• We eat 38kg of pork a year. 90% is domestic pork. Only 1.2% of our pork is American. It’s actually quite difficult to buy racto pork right now. Domestic pork doesn’t use racto. So if you are worried about racto, eat domestic pork and you won’t eat any ractopamine. It’s easy. If you are like me and don’t worry about ractopamine, most of the time I will still buy domestic pork. How much danger is there in that 38kg if we barely eat any American pork?
  • We eat 0.7kg of American pork and 2.7kg of American beef. After 9 years of imported beef, we have confidence that it is safe.
  • Why can’t we pay a fine like the EU? The EU has already paid 15 years, and it will continue to have to pay. Do our pork producers even want this? Anyway, why does the EU agree to pay this fine? If it is to ensure safety, I’d say it was worth it. But all our evidence shows that, even considering Taiwan’s eating culture, there is no danger to our health. Why should we pay this fine?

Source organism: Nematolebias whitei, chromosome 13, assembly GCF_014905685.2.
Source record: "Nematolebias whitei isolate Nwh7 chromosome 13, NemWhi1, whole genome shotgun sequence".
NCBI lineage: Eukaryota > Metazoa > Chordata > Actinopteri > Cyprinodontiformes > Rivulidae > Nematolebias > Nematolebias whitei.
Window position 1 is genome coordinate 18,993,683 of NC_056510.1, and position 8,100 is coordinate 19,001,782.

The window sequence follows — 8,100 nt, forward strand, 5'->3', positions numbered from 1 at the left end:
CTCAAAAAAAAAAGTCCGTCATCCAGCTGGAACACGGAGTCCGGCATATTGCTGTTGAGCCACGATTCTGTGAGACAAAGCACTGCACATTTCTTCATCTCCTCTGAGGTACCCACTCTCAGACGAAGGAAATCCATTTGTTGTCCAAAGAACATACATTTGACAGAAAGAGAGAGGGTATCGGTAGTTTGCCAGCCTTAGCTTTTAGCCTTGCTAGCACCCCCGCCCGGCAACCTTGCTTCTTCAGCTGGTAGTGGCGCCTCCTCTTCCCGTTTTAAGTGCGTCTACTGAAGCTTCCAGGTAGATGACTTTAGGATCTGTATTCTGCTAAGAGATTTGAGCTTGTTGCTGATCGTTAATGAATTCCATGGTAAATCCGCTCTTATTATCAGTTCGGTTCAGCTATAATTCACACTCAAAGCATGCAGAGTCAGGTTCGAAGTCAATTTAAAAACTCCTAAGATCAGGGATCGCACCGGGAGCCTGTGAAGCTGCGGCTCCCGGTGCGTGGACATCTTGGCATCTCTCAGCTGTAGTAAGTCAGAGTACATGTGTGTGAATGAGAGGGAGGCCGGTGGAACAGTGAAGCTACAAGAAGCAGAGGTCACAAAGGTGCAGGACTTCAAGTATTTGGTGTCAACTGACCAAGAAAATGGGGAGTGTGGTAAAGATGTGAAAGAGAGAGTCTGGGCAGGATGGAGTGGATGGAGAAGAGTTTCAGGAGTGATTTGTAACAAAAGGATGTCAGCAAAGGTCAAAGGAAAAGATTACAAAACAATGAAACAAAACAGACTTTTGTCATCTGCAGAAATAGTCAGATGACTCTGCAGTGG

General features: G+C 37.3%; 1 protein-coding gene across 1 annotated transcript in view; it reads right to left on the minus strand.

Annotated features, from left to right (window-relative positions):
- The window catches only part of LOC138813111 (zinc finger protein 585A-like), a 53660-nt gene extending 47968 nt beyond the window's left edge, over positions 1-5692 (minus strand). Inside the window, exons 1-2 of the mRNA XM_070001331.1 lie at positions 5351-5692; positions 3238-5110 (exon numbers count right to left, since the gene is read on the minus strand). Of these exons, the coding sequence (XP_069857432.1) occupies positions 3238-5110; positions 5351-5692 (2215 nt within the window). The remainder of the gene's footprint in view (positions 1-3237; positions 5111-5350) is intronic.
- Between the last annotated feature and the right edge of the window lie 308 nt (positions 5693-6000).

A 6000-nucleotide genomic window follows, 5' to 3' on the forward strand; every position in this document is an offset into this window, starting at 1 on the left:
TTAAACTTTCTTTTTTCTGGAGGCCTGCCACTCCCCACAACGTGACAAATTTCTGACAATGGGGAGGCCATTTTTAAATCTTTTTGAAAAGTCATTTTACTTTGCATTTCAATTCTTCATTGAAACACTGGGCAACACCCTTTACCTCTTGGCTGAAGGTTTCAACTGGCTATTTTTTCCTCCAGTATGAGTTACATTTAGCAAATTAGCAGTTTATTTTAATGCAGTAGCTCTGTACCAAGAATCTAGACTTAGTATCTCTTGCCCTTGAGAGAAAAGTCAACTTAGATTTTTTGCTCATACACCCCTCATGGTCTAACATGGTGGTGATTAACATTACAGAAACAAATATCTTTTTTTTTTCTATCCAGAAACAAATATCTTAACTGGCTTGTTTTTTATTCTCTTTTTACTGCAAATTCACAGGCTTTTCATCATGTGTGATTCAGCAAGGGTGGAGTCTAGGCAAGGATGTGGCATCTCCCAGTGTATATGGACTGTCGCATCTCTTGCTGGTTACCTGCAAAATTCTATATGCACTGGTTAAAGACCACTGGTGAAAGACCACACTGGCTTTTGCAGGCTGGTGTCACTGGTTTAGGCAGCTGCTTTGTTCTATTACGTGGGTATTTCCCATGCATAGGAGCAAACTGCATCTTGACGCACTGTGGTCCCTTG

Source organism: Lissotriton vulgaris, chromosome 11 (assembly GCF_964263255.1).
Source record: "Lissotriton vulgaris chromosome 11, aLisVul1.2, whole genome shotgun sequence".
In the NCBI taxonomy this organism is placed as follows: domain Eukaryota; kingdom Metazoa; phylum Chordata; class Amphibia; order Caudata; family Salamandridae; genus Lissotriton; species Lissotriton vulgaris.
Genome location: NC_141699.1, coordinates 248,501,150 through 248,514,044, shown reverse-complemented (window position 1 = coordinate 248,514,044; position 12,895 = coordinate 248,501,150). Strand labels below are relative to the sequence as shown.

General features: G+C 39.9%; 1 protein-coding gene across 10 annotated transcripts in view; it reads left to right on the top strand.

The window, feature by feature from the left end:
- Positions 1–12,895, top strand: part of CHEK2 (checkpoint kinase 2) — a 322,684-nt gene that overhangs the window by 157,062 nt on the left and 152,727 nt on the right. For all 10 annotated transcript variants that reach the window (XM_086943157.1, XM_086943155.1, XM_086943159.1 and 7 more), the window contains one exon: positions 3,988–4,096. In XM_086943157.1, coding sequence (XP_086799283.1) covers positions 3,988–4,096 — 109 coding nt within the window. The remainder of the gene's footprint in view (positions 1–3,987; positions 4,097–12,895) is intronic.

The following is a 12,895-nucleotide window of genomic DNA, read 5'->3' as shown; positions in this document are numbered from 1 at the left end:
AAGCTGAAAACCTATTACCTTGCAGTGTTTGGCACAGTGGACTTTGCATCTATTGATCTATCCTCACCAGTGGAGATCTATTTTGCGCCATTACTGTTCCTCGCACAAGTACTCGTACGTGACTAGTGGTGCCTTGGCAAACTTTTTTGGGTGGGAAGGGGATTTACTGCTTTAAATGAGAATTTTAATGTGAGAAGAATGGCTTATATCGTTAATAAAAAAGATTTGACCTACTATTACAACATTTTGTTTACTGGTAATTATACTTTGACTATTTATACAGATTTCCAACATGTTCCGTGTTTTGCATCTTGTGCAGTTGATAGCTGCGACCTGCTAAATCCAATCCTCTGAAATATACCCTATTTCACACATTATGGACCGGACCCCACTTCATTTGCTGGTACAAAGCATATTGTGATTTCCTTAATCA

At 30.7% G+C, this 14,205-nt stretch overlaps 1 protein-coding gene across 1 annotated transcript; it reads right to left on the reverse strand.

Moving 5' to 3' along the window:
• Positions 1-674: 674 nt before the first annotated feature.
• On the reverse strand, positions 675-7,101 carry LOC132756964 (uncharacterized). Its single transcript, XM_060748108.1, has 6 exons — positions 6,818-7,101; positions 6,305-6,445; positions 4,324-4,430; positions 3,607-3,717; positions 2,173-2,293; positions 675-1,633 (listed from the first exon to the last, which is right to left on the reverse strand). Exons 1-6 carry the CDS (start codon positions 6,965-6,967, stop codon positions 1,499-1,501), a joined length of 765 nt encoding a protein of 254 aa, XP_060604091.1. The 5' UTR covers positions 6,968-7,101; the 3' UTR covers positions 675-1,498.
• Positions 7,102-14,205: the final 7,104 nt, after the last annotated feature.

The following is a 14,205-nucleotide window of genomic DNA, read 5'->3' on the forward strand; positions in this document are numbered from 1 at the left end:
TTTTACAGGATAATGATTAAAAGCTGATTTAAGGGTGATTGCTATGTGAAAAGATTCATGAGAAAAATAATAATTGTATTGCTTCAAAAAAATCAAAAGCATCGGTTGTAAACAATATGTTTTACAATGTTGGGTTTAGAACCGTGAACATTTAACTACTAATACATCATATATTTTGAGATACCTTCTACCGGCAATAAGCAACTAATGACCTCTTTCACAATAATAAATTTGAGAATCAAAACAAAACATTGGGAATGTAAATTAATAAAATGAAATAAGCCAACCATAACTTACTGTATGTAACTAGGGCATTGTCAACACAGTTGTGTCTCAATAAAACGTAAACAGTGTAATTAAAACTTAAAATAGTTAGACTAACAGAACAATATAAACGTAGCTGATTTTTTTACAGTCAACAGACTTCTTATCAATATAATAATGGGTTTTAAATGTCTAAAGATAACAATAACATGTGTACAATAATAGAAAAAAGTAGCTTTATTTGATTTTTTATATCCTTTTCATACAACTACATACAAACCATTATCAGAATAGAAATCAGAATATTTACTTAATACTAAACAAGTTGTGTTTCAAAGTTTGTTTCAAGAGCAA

• Chao says the Codex is political. It’s true that all international standards are voted on. But remember, our standards are just set by the Codex. We start from the Codex and then our experts do our own studies. President Ma did one; President Tsai did another. Australia, Singapore, and Japan all did their own studies of food safety and decided to open. The vote on the Codex is irrelevant. Our decisions are based on our own studies, just like everyone else’s.
  • Chao says that he has heard things on Line and the internet. Every society has people who don’t believe things no matter how much scientific evidence there is. That’s ok. That’s why we label the country of origin. Domestic pork doesn’t have ractopamine, so if you care about it you can avoid it.
  • Chao is worried that American pork will flood the market. We’ve been importing pork for over 20 years (since we joined WTO) and the market share has rarely been much above 10%, even when we had an outbreak of foot and mouth disease. We finally defeated foot and mouth disease in 2020, and we were able to resume pork exports. What if Japan and other countries use public opinion to pass a referendum saying they don’t believe we are really free of foot and mouth disease and ban our pork imports? Would that be fair?